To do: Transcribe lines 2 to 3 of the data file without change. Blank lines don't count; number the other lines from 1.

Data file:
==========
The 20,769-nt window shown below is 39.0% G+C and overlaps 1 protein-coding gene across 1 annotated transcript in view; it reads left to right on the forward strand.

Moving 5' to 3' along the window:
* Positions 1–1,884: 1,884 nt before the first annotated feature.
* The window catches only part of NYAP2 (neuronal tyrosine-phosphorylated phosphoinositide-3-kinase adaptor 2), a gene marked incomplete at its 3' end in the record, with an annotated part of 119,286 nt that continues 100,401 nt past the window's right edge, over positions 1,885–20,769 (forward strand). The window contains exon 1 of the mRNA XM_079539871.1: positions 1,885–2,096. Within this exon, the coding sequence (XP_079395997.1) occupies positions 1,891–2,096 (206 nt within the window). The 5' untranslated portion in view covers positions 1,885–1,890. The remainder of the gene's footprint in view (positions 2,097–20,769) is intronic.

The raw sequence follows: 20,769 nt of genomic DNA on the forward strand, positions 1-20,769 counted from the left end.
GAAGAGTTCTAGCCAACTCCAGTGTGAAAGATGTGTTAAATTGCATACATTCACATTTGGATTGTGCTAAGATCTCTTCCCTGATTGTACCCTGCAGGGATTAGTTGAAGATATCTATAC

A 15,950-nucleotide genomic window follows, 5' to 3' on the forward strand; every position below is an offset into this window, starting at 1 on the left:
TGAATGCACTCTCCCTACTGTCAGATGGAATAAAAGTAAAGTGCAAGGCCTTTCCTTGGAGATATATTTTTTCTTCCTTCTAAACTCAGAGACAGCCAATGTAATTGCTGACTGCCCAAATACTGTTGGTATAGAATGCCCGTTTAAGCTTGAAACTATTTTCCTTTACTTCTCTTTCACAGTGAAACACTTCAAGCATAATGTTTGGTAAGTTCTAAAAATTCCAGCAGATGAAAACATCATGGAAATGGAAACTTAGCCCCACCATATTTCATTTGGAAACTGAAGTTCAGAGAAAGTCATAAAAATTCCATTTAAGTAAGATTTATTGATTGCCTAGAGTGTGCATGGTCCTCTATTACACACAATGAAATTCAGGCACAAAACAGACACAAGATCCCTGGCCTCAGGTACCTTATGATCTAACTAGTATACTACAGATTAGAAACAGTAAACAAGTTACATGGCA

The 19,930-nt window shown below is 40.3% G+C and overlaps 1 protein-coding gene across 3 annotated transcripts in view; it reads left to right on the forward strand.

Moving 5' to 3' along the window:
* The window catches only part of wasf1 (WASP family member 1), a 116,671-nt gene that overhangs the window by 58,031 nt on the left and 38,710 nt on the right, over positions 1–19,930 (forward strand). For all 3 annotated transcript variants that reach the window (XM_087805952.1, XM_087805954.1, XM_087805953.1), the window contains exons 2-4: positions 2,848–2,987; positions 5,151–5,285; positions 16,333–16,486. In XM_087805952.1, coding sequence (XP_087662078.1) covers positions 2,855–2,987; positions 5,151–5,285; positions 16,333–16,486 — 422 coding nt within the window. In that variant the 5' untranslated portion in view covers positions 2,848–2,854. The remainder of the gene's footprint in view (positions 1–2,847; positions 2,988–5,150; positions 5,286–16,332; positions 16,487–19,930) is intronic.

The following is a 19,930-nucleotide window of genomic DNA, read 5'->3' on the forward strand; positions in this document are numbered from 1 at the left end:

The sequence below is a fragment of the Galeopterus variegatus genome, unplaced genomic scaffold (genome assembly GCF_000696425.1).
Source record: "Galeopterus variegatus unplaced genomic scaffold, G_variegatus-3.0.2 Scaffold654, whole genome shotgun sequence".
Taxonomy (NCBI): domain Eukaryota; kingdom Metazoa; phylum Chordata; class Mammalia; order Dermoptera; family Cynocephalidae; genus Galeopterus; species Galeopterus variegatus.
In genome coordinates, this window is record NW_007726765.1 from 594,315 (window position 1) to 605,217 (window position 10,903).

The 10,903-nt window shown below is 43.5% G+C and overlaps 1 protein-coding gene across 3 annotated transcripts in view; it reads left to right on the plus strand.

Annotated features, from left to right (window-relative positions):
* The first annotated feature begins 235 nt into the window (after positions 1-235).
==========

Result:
Moving 5' to 3' along the window:
* Positions 1–1,884: 1,884 nt before the first annotated feature.